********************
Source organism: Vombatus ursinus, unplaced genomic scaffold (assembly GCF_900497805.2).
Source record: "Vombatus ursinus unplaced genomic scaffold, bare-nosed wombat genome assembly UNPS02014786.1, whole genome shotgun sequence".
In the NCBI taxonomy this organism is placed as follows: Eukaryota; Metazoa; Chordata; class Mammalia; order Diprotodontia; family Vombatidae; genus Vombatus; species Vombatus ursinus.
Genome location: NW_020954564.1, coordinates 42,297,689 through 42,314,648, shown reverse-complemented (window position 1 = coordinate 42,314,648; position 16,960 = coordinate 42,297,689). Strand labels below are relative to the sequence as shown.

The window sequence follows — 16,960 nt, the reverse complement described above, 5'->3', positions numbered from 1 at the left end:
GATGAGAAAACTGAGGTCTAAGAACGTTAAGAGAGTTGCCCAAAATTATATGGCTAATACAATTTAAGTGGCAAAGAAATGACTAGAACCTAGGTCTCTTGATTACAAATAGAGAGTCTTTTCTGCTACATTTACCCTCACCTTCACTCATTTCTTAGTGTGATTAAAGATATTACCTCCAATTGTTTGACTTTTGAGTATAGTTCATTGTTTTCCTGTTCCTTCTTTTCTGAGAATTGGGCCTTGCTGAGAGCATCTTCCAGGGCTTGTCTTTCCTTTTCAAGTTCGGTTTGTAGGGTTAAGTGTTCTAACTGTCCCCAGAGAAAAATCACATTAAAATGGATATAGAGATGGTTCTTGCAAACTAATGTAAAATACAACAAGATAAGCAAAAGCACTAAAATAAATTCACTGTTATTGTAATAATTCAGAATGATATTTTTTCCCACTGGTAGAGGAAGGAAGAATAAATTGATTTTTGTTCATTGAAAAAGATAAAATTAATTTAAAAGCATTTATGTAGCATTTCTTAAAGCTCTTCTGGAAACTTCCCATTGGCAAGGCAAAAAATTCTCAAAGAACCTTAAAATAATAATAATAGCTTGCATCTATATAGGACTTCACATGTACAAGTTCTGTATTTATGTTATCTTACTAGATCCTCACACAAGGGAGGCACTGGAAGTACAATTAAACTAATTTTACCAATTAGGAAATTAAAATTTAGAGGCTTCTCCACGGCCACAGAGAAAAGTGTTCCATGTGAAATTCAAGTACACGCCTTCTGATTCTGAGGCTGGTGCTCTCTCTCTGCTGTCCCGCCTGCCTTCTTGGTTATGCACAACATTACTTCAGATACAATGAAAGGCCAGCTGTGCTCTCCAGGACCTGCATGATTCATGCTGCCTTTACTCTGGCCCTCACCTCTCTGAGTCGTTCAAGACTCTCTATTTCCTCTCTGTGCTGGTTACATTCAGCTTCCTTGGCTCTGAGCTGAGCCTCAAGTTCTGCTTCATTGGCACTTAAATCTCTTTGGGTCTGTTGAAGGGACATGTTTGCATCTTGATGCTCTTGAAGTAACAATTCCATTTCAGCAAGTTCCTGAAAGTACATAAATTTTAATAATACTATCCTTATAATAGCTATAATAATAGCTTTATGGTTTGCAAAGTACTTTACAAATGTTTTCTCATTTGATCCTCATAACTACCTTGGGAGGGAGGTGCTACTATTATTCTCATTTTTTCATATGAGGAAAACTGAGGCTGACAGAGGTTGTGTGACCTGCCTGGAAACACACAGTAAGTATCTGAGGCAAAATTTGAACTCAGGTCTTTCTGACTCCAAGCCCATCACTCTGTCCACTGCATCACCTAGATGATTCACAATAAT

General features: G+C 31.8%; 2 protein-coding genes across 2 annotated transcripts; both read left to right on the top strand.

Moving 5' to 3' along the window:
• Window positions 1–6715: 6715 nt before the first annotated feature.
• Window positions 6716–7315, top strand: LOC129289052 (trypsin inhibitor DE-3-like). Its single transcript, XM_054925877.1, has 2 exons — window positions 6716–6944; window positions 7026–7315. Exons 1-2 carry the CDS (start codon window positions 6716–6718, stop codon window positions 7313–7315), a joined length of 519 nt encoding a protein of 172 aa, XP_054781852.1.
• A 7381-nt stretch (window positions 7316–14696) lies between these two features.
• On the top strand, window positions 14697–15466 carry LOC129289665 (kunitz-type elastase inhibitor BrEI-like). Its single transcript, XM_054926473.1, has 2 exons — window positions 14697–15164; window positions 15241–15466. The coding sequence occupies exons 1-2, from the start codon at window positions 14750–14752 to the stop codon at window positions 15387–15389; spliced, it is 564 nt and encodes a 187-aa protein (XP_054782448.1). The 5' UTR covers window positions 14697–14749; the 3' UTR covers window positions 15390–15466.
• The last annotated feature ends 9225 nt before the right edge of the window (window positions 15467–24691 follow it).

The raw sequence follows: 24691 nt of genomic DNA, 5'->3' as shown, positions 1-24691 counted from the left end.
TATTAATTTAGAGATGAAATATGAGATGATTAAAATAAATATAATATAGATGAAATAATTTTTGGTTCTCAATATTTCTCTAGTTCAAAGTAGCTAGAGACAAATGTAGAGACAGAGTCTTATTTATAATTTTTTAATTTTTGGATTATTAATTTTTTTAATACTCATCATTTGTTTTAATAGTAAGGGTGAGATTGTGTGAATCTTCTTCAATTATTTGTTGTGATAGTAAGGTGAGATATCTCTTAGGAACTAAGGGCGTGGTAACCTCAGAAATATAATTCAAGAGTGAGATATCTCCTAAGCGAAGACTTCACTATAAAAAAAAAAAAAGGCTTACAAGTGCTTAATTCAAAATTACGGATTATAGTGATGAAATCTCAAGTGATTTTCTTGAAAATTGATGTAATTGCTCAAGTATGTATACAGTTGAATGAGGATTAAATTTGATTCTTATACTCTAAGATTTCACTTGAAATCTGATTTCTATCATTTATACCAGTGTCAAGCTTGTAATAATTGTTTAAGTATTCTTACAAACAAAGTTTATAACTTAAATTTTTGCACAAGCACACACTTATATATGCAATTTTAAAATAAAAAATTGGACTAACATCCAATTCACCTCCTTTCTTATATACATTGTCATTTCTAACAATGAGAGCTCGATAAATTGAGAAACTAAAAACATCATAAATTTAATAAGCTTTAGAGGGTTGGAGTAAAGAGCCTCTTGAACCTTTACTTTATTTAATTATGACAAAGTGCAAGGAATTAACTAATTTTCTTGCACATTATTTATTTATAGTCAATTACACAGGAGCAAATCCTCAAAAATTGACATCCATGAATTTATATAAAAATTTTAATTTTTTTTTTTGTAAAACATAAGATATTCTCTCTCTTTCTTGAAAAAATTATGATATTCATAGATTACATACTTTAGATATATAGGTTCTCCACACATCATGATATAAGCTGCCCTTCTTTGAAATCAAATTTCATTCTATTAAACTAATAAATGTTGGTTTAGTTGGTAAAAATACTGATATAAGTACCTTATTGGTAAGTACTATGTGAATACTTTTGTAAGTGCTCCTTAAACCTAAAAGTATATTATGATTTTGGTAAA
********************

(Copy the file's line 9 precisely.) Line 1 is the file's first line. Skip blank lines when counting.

• Window positions 1–6715: 6715 nt before the first annotated feature.